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Stephanie Danler, author of Sweetbitter, says the TV show has one, simple message.

There’s been nothing ‘sweetbitter’ about Stephanie Danler’s meteoric career.

After penning a best-selling debut novel, Sweetbitter, the book has now been turned in a stunning TV series of the same name – and Stephanie has been a part of the journey every step of the way.

The book follows Tess, a young woman who ups and leaves her small town in the middle of the night, headed for New York City, where she finds herself working at an upscale restaurant.

There are a lot of similarities between Tess and the author.

At 22, Stephanie also packed up and moved to New York City, where she too found herself working in an upscale restaurant.

But there are a lot more differences.

“It’s not at all my life. I had a very different experience – especially a very different experience being 22 – but it is authentic to a life that I know very well. Everything in it feels very true to me, but not everything happened to me,” she tells Mamamia.

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Stephanie, 35, says the main inspiration for her story came from what she saw in the restaurant industry versus what people actually thought went on.

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“I’d been working in restaurants from age 15 until 32. I never had another job, never once step foot in an office, and I didn’t see my vision of restaurants reflected in the media,” she says.

“I was seeing the same angry chefs, the kitchen banter – it was all very testosterone driven. My experience of restaurants was a lot more sensual and slow, and about details and paying attention – learning to taste.”

She also loved the idea of telling Tess’ personal story.

“I’ve always been interested in coming-of-age stories… I wonder about how we become women from girls,” she adds.

Ultimately, Stephanie says she really just wanted to tell an “honest” story about a young woman who is still figuring things out.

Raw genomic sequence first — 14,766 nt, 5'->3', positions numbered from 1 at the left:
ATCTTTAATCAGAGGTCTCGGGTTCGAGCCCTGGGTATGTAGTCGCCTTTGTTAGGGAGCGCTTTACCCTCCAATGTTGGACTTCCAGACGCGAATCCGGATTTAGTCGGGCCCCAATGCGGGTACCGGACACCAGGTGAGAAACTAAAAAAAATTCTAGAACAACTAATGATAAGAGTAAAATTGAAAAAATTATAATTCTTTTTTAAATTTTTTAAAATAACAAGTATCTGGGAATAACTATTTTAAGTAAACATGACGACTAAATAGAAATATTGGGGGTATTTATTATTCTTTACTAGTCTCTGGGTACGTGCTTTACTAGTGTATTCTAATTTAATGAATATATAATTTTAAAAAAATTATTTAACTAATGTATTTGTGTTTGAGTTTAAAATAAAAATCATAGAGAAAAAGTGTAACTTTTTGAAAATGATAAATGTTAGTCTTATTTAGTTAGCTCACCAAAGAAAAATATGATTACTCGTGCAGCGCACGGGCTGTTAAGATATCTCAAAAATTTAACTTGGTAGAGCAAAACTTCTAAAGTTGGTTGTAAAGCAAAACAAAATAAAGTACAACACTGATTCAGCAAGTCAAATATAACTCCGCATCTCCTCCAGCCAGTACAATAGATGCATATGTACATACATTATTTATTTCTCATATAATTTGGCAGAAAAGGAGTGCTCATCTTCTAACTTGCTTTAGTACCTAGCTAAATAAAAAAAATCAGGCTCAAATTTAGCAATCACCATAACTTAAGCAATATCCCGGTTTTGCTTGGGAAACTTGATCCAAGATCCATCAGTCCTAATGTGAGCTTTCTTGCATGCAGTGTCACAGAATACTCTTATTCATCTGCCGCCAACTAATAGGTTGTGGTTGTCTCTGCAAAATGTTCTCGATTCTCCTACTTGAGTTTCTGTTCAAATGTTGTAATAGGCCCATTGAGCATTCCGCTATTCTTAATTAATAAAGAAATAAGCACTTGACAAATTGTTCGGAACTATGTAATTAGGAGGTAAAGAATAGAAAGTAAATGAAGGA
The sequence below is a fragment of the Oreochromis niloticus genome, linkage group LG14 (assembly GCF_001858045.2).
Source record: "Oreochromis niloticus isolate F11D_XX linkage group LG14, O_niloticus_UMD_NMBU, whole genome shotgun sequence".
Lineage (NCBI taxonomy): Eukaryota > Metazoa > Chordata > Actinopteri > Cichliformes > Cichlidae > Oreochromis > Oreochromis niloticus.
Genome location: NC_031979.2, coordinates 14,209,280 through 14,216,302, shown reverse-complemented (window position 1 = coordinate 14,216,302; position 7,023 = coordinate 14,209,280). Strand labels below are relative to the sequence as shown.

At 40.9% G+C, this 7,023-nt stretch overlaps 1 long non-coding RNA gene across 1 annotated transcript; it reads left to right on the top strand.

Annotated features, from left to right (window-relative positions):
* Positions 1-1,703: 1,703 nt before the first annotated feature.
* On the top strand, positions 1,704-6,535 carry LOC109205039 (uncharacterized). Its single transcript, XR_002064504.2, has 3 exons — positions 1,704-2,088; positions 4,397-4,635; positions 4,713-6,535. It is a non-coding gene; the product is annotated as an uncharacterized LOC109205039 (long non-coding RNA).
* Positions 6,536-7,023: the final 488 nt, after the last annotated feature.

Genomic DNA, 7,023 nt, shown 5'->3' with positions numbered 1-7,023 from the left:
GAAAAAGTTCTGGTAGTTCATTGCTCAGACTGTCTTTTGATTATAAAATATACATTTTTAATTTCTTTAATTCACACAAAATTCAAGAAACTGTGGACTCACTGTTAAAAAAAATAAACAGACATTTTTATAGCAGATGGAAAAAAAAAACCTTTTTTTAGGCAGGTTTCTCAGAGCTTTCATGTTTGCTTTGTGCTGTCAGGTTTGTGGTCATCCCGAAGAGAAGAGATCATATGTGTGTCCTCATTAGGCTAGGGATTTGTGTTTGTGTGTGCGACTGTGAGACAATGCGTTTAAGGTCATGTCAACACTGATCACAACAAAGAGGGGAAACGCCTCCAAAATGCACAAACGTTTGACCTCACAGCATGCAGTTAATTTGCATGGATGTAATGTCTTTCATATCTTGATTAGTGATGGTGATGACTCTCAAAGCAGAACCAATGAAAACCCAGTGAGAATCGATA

“I think there is an entire generation of women coming of age, who want to see themselves as the hero in the story and not as the butt of a joke, and not just as a superficial millennial or as an aspirational ditzy girl,” she says.

“They want to see characters with integrity, but who are also flawed. I have to think that has something to do with what people are responding to.”

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Despite its huge success though, Stephanie says she steers clear of the reviews.

“But I think it’s been pretty much what we expected,” she adds.

“We knew that male critics in middle age might have a hard time relating to the story, and we knew that young women were going to feel like it was about them. But it’s been beautifully received by the people that I wanted to make it for.”

Stephanie says she was really just giving women a narrative that had been missing up until recently.

“I’ve had a very blessed career with this project, and I think it has less to do with me and more to do with the world being hungry for female-driven content,” she says.

“People love New York stories, people love workplace dramas, but there’s something else going on with the response to this book that has nothing to do with that, and it’s about young women being hungry to be the hero.”

Although Stephanie says she was “interested” when she found out they wanted to turn her book into a TV series, she honestly wasn’t expecting much.